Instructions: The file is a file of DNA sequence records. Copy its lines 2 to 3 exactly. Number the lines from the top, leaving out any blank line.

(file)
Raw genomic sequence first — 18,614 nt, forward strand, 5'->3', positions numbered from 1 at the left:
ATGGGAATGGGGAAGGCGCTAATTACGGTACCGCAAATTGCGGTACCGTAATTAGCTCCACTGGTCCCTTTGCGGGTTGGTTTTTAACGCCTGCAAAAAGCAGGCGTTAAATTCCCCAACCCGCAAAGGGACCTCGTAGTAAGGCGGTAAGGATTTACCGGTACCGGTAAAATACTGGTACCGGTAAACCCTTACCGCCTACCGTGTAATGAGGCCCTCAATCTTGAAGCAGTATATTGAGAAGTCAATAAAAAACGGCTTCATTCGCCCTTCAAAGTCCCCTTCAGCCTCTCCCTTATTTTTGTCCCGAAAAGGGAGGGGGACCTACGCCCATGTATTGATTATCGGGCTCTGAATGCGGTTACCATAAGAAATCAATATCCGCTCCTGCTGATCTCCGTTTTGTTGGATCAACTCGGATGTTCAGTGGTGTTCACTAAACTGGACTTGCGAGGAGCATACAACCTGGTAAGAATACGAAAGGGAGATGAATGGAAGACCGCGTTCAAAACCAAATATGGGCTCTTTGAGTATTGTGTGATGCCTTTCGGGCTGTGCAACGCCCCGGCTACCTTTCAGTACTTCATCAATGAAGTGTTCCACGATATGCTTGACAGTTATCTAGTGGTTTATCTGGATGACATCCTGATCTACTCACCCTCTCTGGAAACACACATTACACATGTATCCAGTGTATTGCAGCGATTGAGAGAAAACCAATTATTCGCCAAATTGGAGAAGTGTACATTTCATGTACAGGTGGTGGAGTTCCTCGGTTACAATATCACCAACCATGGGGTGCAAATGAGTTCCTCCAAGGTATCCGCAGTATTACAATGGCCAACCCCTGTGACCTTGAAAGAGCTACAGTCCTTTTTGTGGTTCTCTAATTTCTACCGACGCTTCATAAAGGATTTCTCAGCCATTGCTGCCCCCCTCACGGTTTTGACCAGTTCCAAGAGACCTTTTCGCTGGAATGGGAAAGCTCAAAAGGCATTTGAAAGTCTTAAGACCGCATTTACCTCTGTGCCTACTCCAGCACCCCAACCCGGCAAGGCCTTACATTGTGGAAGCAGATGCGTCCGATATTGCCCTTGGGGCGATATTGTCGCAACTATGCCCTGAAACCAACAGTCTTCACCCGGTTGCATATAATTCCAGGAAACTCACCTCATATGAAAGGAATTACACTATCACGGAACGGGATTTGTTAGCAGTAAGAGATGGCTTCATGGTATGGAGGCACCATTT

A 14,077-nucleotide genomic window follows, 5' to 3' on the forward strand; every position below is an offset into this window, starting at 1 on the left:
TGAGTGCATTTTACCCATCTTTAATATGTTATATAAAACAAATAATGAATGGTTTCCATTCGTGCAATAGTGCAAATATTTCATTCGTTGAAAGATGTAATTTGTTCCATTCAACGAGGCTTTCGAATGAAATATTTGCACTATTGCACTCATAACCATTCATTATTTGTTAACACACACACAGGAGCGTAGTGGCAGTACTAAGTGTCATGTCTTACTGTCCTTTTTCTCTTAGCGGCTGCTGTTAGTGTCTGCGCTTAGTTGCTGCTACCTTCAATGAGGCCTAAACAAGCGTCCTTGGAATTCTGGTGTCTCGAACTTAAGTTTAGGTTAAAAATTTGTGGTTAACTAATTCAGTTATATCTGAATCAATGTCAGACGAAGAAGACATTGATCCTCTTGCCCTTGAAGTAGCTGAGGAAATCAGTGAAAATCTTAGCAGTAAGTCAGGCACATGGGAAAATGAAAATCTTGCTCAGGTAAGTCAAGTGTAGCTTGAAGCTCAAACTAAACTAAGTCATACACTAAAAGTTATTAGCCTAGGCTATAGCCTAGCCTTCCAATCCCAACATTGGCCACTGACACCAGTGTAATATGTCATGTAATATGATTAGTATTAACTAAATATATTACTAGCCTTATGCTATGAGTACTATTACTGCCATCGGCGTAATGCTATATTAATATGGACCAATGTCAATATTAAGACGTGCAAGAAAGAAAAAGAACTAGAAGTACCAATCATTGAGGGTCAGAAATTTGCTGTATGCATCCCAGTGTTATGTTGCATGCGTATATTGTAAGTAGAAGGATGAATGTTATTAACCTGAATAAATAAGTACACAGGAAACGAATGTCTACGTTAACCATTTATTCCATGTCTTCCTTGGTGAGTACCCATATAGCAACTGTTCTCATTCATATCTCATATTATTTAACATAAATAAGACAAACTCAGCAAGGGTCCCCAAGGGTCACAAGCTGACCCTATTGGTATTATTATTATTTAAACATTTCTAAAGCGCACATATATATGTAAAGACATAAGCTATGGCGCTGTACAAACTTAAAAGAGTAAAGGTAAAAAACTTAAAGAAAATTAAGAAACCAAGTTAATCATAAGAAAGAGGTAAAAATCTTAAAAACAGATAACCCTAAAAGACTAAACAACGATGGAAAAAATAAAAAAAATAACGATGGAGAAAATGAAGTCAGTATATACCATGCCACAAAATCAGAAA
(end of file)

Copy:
ATGGGAATGGGGAAGGCGCTAATTACGGTACCGCAAATTGCGGTACCGTAATTAGCTCCACTGGTCCCTTTGCGGGTTGGTTTTTAACGCCTGCAAAAAGCAGGCGTTAAATTCCCCAACCCGCAAAGGGACCTCGTAGTAAGGCGGTAAGGATTTACCGGTACCGGTAAAATACTGGTACCGGTAAACCCTTACCGCCTACCGTGTAATGAGGCCCTCAATCTTGAAGCAGTATATTGAGAAGTCAATAAAAAACGGCTTCATTCGCCCTTCAAAGTCCCCTTCAGCCTCTCCCTTATTTTTGTCCCGAAAAGGGAGGGGGACCTACGCCCATGTATTGATTATCGGGCTCTGAATGCGGTTACCATAAGAAATCAATATCCGCTCCTGCTGATCTCCGTTTTGTTGGATCAACTCGGATGTTCAGTGGTGTTCACTAAACTGGACTTGCGAGGAGCATACAACCTGGTAAGAATACGAAAGGGAGATGAATGGAAGACCGCGTTCAAAACCAAATATGGGCTCTTTGAGTATTGTGTGATGCCTTTCGGGCTGTGCAACGCCCCGGCTACCTTTCAGTACTTCATCAATGAAGTGTTCCACGATATGCTTGACAGTTATCTAGTGGTTTATCTGGATGACATCCTGATCTACTCACCCTCTCTGGAAACACACATTACACATGTATCCAGTGTATTGCAGCGATTGAGAGAAAACCAATTATTCGCCAAATTGGAGAAGTGTACATTTCATGTACAGGTGGTGGAGTTCCTCGGTTACAATATCACCAACCATGGGGTGCAAATGAGTTCCTCCAAGGTATCCGCAGTATTACAATGGCCAACCCCTGTGACCTTGAAAGAGCTACAGTCCTTTTTGTGGTTCTCTAATTTCTACCGACGCTTCATAAAGGATTTCTCAGCCATTGCTGCCCCCCTCACGGTTTTGACCAGTTCCAAGAGACCTTTTCGCTGGAATGGGAAAGCTCAAAAGGCATTTGAAAGTCTTAAGACCGCATTTACCTCTGTGCCTACTCCAGCACCCCAACCCGGCAAGGCCTTACATTGTGGAAGCAGATGCGTCCGATATTGCCCTTGGGGCGATATTGTCGCAACTATGCCCTGAAACCAACAGTCTTCACCCGGTTGCATATAATTCCAGGAAACTCACCTCATATGAAAGGAATTACACTATCACGGAACGGGATTTGTTAGCAGTAAGAGATGGCTTCATGGTATGGAGGCACCATTT

A 14,077-nucleotide genomic window follows, 5' to 3' on the forward strand; every position below is an offset into this window, starting at 1 on the left: